23rd Sunday Ordinary Time – Jesus’ Odd Journey – Geography is Symbolic


Imagine a slide show or a set of photos on Instagram of Jesus trip (Mark 5-7). Jesus waterskis across the Sea of Galilee, encounters the wild man in the tombs, heals him, wild man goes off to the Decapolis (the Ten Cities) to proclaim the good Jesus did for him in freeing him from “Legion,” goes way up to Tyre and further north toward Sidon, then returns to the Sea of Galilee in the Decapolis. What a formidable set of pictures and selfies that would be!

Or, as Mark put it Sunday:

Again Jesus left the district of Tyre and went by way of Sidon to the Sea of Galilee,
into the district of the Decapolis.  And people brought to him a deaf man who had a speech impediment and begged him to lay his hand on him. [Mark 7:31ff]

There’s something else at work in this story. First, the context; tomorrow the network of Greek words chosen by Mark.

Chapter 5: Jesus crossed the Sea of Galilee to the place of the Gerasenes and healed the wild man (who proclaimed him to the Decapolis); then crossed back over to Galilee and healed the woman with a hemorrhage and the little girl of Jarirus.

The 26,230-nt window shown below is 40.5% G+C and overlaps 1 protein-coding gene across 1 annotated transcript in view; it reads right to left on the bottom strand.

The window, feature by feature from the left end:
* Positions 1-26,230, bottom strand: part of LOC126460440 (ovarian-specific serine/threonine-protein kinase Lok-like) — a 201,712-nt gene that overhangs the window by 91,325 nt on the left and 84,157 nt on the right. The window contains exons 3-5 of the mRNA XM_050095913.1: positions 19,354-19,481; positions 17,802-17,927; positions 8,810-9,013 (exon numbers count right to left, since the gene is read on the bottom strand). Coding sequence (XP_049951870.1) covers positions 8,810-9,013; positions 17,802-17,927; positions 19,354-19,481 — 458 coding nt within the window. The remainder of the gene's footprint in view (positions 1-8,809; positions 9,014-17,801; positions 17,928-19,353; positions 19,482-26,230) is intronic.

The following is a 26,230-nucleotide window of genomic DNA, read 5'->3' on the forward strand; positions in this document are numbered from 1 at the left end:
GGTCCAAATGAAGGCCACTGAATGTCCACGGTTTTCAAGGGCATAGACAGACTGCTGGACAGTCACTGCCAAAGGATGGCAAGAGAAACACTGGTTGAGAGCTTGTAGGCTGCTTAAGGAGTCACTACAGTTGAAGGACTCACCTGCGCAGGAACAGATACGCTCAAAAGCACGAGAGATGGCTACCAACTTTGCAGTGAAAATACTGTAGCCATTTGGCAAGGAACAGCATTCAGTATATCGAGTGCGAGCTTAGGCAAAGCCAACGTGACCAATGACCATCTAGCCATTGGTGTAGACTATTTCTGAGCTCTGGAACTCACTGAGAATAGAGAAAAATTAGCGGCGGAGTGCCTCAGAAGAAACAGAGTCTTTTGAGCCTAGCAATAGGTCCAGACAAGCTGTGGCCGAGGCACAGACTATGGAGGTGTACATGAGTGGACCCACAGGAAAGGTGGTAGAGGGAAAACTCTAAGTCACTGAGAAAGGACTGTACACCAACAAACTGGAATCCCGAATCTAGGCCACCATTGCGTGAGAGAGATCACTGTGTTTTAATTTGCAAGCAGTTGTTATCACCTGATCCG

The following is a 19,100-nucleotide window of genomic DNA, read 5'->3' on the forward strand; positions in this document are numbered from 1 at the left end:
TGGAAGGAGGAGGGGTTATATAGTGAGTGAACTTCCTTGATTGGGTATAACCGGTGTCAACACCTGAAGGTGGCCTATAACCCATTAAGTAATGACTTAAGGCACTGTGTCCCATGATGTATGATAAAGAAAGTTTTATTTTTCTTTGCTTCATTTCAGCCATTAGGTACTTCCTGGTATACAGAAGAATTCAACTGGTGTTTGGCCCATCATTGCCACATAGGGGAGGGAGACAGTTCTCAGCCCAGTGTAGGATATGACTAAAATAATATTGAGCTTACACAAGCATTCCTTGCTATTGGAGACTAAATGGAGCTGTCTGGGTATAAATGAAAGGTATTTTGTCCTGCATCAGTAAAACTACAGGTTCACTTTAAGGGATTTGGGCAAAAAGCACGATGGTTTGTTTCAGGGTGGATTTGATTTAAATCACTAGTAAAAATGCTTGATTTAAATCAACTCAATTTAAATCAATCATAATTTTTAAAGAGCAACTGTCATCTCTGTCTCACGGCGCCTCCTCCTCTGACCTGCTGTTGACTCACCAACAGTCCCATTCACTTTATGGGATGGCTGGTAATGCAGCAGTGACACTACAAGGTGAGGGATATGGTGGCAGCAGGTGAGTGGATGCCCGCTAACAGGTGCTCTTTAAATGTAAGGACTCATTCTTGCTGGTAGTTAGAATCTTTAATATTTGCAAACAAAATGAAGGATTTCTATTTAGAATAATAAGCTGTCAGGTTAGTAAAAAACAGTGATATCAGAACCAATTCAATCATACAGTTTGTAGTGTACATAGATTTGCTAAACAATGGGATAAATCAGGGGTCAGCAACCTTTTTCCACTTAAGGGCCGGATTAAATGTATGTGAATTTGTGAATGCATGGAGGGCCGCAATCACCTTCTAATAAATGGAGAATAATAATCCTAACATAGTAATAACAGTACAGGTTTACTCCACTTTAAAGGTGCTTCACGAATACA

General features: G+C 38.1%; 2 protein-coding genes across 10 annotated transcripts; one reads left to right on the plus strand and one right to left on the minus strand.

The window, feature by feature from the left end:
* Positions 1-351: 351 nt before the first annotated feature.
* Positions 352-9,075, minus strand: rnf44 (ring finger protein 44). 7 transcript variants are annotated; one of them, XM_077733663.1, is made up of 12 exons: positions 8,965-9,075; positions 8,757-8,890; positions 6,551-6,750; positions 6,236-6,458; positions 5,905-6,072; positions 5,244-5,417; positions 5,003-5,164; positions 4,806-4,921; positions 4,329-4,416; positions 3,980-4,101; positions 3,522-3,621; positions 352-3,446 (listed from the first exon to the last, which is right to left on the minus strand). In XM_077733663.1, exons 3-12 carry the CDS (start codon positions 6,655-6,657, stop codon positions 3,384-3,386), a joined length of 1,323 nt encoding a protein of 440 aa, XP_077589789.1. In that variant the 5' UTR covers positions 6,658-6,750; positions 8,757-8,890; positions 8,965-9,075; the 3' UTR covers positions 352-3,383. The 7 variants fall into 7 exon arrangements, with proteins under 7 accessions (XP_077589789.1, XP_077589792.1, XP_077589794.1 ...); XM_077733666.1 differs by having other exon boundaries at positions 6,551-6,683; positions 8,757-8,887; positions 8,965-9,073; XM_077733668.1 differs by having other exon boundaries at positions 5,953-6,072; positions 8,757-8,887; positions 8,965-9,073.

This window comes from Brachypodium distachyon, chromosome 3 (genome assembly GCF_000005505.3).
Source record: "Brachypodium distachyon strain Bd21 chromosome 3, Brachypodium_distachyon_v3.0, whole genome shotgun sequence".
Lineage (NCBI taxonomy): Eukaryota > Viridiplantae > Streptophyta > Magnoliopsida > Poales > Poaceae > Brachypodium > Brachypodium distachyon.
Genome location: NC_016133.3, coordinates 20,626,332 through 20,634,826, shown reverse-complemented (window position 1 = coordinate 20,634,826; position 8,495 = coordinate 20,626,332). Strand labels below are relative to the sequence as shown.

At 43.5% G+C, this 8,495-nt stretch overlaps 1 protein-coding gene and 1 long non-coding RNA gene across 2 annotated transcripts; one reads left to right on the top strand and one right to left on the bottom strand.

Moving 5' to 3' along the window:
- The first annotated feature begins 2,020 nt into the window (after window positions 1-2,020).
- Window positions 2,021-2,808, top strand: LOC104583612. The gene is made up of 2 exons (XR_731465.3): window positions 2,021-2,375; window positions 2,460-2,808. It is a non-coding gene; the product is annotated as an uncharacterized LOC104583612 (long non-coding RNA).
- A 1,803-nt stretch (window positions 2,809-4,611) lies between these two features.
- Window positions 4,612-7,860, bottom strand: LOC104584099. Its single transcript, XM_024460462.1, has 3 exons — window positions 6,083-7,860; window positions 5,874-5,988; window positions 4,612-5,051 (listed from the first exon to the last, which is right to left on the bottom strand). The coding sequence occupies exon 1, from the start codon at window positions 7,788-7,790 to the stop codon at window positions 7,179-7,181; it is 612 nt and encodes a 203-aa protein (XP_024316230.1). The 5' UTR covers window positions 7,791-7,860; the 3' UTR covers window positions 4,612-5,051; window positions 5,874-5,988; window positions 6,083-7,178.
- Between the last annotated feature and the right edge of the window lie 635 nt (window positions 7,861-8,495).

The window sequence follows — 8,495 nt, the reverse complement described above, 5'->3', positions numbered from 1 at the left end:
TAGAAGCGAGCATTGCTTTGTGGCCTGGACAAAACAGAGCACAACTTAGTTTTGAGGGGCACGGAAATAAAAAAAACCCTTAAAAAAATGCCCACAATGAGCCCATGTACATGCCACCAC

Chapter 6: Back in his hometown he was dissed by neighbors – “a prophet is not without honor except in his hometown…” – he sent the 12 out to preach and drive out demons; Jesus heard the story of the beheading of John the Baptist; he fed 5000; Jesus sent the disciples across the Sea to Bethsaida; he walked on the water; got into the boat; “their hearts were hardened (!)” – they landed at Gennesaret and he healed many.

Chapter 7: Big uproar with Pharisees who wash everything – “Only what comes out of the person defiles…” and explained all this privately to his disciples. He went toward Tyre and, after a back & forth with this feisty mother, he healed her daughter. Then, Jesus made this odd journey back to the Decapolis to encounter this deaf person.

Geography is symbolic: After Jesus healed the wild man in Gentile territory (!), he went back to home base in Galilee to heal. Yet found his neighbors dissed him. And he dissed the Pharisees. Conflict. After the Baptist’s death and feeding the 5000, Jesus and disciples ended up in Bethsaida on the other side of the Sea. Hmmm. 

The Point:Tyre and Sidon were Phoenecian strongholds from of old. Gentiles. Outcasts. Jesus went there to heal and to reap the fruits of the one (wild man) who had proclaimed his name in the Decapolis. Jesus shared out the same healing among sinners and outcasts where he didn’t belong. He crossed the boundaries between insiders and outsiders, between those who count themselves as “the norm” and those they counted as “the abnormal.”

We’ll see more tomorrow about the deeper significance of his healing of the deaf one. Stay tuned!

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